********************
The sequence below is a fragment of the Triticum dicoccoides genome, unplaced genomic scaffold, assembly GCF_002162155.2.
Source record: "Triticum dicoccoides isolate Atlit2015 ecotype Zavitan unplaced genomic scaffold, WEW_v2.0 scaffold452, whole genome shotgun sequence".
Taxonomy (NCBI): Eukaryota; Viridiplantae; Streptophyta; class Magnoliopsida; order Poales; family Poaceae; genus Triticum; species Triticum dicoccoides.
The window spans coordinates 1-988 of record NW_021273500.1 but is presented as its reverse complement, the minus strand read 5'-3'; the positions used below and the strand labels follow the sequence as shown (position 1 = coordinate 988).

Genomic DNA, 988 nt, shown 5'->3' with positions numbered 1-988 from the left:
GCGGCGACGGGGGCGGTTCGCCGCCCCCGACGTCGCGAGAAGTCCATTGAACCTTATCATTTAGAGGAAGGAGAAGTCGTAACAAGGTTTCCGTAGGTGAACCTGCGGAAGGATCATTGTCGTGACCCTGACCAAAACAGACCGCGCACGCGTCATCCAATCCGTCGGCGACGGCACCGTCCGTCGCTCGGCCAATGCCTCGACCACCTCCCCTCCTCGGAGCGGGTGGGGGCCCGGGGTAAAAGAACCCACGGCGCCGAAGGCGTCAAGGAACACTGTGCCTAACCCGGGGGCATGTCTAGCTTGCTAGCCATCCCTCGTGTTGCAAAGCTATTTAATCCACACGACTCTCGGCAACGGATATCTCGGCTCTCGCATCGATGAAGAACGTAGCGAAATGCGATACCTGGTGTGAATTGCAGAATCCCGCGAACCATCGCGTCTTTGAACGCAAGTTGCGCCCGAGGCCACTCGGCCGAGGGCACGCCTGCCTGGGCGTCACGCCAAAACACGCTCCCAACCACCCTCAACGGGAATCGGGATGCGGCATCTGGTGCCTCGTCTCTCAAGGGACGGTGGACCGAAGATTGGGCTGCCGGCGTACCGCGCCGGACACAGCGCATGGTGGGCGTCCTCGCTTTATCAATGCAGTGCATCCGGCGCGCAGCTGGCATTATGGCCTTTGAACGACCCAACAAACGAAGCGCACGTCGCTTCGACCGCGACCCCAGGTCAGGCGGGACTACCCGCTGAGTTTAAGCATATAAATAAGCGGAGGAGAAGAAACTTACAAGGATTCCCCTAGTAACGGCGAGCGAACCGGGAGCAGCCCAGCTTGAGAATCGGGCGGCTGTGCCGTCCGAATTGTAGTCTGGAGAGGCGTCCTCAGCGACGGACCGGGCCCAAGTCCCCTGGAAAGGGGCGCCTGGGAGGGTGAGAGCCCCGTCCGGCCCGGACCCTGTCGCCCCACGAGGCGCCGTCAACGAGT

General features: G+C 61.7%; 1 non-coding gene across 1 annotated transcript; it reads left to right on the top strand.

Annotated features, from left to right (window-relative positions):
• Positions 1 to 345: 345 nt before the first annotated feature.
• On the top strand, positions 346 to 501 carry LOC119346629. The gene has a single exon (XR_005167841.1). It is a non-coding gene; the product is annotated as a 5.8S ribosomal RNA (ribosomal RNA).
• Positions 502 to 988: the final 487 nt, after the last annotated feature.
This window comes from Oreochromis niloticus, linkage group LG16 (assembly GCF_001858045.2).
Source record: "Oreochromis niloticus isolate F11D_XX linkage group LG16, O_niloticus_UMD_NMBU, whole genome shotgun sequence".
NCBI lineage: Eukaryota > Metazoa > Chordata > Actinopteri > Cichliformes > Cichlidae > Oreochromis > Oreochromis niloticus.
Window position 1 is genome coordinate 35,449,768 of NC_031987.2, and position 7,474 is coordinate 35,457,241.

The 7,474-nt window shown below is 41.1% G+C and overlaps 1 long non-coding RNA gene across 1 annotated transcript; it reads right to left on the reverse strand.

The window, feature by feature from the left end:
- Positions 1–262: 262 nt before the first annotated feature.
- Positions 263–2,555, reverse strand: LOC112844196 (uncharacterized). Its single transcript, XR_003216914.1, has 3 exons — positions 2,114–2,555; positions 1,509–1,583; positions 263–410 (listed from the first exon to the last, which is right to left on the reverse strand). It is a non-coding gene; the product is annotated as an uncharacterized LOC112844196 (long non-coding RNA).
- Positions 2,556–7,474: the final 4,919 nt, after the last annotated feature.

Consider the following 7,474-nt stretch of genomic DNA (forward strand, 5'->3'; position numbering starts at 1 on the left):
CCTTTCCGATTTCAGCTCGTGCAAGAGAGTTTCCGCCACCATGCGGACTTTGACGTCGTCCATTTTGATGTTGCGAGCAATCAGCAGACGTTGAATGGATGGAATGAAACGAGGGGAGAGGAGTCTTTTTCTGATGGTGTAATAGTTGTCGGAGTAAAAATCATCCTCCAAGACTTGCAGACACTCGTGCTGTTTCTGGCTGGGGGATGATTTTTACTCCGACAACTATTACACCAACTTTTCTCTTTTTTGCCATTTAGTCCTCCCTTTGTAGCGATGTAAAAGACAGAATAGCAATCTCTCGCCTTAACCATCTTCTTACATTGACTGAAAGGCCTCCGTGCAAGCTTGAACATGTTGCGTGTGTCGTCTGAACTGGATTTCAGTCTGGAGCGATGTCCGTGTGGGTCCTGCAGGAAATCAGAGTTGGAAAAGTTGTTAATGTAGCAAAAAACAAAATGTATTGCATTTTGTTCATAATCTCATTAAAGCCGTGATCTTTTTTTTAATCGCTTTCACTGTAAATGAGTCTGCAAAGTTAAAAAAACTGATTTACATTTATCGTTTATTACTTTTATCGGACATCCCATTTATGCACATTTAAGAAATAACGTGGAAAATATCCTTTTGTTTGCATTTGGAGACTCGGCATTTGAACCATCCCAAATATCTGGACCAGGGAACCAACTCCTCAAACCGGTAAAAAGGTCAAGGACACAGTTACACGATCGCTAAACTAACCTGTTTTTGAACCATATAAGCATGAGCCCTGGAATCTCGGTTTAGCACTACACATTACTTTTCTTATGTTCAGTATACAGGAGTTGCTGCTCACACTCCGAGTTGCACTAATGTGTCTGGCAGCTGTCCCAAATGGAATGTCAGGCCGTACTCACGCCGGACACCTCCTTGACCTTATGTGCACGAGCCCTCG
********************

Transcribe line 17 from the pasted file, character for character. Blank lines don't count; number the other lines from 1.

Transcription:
The window, feature by feature from the left end: